Mariano Rivera, 1996.  This was an easy one.  As great as Mo has been as a closer, this was the most valuable season in his career.  In his first full season in the majors, Rivera took the league by storm.  He put up career highs in K/9 and allowed a career low 1 HR despite throwing 27 more innings than in any other season. While FIP has always been unkind to Mo, this was the only season of his career with a FIP under 2 (at 1.88).  Despite throwing just 107.2 innings, Rivera was 9th in the league in bWAR for pitchers at 5.4.

Closer

Mariano Rivera,  2008.  This of course was just an exercise in picking out Mo’s best year as a closer (though go check out what Steve Farr did in 1992, sneaky good).  Though he’s had many off the charts years, I had to go with Mo’s 2008.  His 12.83 K/BB ratio looks like a typo but it was legit.  He also gave up just 0.5 HR/9, which is special for anyone but Mo, for him it’s average.  You could easily argue about 5 of Mo’s seasons are his best and get no argument from me.

Open Thread: An RAB Thank You

(AP Photo/Tony Gutierrez)

The Yankees’ season ended with disappointment last night, but Ben, Joe, and myself want to take a second to thank everyone for another great year at RAB. The readers and commentors are what makes the site go, and we’re thankful for you guys. A big league season features far too many ups-and-downs to count, but having such a kick-ass readership makes it easier to tolerate. So thank you, and here’s to 2011.

Oh, and don’t forget, RAB doesn’t go anywhere in the winter. We’ll still be around to cover the hot stove action, winter meetings, trade rumors, and free agent talk, as well as offer speculation, analysis, dumb ideas and the like. The Yankees are a 12-months a year kind of team, and we’ll be around for all of it. Hopefully you all will be as well.

Anyway, here is your open thread for this fine evening. The Giants and Phillies resume the NLCS at 8pm ET on FOX (Jonathan Sanchez vs. Roy Oswalt), plus all of the hockey locals are in action. Talk about whatever you want here, just be cool.

Pettitte will base retirement decision on family

Much like the last three offseasons, Andy Pettitte will spend this one deciding whether or not to continue his playing career. Andy told reporters last night that he’s already accomplished everything he’s wanted to accomplish in his career, and that his decision will be based solely on his family. The Yankees, as they’ve done every year, will give him all the time he needs and of course welcome him back with open arms if he decides to give it another go.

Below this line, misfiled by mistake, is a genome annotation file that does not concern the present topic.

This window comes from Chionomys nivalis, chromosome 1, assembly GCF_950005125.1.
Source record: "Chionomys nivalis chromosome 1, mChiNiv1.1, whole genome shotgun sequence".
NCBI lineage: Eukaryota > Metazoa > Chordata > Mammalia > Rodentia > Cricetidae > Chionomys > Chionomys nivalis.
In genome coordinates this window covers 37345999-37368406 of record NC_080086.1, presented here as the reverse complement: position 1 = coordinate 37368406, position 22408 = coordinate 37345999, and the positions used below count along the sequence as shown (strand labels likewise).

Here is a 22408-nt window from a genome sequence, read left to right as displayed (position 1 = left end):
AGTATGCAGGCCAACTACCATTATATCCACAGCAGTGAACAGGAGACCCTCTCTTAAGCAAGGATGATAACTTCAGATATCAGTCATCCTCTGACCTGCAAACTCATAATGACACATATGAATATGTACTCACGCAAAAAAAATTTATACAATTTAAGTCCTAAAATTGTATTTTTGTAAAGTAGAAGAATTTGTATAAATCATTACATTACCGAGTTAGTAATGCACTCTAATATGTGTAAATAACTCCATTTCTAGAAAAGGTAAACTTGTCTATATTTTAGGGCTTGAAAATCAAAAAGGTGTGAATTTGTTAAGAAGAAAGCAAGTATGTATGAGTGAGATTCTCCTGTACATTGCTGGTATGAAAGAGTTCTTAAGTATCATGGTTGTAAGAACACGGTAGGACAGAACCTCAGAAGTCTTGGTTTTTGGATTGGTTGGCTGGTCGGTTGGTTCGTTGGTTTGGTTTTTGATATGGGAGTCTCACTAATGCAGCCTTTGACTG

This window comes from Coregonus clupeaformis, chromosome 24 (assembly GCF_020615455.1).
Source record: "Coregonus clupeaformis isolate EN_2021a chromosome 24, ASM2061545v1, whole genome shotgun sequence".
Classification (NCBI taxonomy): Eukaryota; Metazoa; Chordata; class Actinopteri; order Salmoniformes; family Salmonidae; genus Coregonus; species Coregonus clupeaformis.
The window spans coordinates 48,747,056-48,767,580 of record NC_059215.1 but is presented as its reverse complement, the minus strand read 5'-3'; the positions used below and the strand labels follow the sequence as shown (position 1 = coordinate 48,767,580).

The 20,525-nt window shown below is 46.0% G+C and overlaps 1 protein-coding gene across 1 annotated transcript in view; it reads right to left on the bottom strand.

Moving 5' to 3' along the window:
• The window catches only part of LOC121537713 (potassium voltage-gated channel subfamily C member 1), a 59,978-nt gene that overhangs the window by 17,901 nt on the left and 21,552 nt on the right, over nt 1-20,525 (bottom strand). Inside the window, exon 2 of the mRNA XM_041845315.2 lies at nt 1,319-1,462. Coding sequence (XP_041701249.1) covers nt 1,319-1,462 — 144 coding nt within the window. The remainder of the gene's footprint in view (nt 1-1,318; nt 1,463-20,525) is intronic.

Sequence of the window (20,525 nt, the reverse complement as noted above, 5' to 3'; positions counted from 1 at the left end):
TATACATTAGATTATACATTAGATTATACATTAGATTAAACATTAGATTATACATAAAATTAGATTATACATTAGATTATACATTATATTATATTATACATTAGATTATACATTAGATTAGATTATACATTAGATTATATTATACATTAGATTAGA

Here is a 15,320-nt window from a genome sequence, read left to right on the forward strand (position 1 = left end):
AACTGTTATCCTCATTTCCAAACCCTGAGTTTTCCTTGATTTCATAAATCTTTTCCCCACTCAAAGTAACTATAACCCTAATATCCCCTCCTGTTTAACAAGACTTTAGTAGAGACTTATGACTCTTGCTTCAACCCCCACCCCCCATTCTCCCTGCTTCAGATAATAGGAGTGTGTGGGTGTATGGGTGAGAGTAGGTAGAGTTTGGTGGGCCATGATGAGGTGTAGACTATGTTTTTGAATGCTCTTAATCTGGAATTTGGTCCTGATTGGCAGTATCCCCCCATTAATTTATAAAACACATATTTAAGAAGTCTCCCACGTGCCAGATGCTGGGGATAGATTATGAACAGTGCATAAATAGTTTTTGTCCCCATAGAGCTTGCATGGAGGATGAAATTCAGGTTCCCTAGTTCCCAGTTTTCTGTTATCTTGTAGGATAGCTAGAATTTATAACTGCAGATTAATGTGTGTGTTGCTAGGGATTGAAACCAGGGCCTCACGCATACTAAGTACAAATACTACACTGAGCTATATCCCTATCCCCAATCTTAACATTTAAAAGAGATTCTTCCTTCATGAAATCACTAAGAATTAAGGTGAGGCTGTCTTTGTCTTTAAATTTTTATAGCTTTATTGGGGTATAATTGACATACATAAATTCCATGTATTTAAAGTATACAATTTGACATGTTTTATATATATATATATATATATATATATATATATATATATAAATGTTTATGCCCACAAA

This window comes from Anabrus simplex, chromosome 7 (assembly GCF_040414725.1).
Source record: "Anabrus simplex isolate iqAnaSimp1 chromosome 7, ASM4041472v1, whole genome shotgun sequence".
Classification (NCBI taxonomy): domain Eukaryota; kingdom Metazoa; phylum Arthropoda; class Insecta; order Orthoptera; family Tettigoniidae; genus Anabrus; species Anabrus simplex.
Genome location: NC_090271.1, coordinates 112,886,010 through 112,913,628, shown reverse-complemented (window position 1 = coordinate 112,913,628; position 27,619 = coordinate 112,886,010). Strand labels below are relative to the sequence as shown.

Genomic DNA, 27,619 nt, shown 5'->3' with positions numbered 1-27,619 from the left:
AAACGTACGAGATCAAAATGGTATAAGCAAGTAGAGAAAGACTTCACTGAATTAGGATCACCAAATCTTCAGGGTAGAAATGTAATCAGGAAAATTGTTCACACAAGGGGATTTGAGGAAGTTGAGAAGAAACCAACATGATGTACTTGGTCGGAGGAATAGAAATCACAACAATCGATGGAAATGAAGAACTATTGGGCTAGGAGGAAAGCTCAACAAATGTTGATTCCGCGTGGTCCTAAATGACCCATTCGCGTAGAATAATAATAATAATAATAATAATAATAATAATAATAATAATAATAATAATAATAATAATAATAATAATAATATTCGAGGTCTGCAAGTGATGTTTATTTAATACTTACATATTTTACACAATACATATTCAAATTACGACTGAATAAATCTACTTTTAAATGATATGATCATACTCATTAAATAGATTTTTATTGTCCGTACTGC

Pettitte was stellar this year (3.28 ERA, 3.85 FIP), but he missed basically two months with a groin injury as well as two starts earlier in the year with an elbow issue. At 38-years-old, his physical state will always be a question. That said, please come back Andy.

Cashman: Starting pitching will be a priority

It’s no secret that the Yankees starting rotation was pretty dreadful beyond CC Sabathia in the second half, but that tends to happen when you have guys like Dustin Moseley, Javy Vazquez, Ivan Nova, and messed up A.J. Burnett going every fifth day. Unsurprisingly, Brian Cashman declared that starting pitching will be a priority this offseason following last night’s season-ending loss to the Rangers, and of course all eyes will soon be on Cliff Lee. I’m willing to bet it won’t end there though, I’m sure the Yankees will be in on all sorts of pitching this winter, and rightfully so.

Re-signing Girardi is the “first order of business”

After last night’s Game Six loss to the Rangers, Brian Cashman told the hordes of New York media that his “first order of business” this offseason is to re-sign manager Joe Girardi. Jon Heyman reported that the two sides were setup for a reunion just yesterday. Opinions are pretty split about Girardi on the heels of the ALCS loss, but the front office loves him and he’s experienced tremendous success during his first three years in New York. One playoff season doesn’t change that.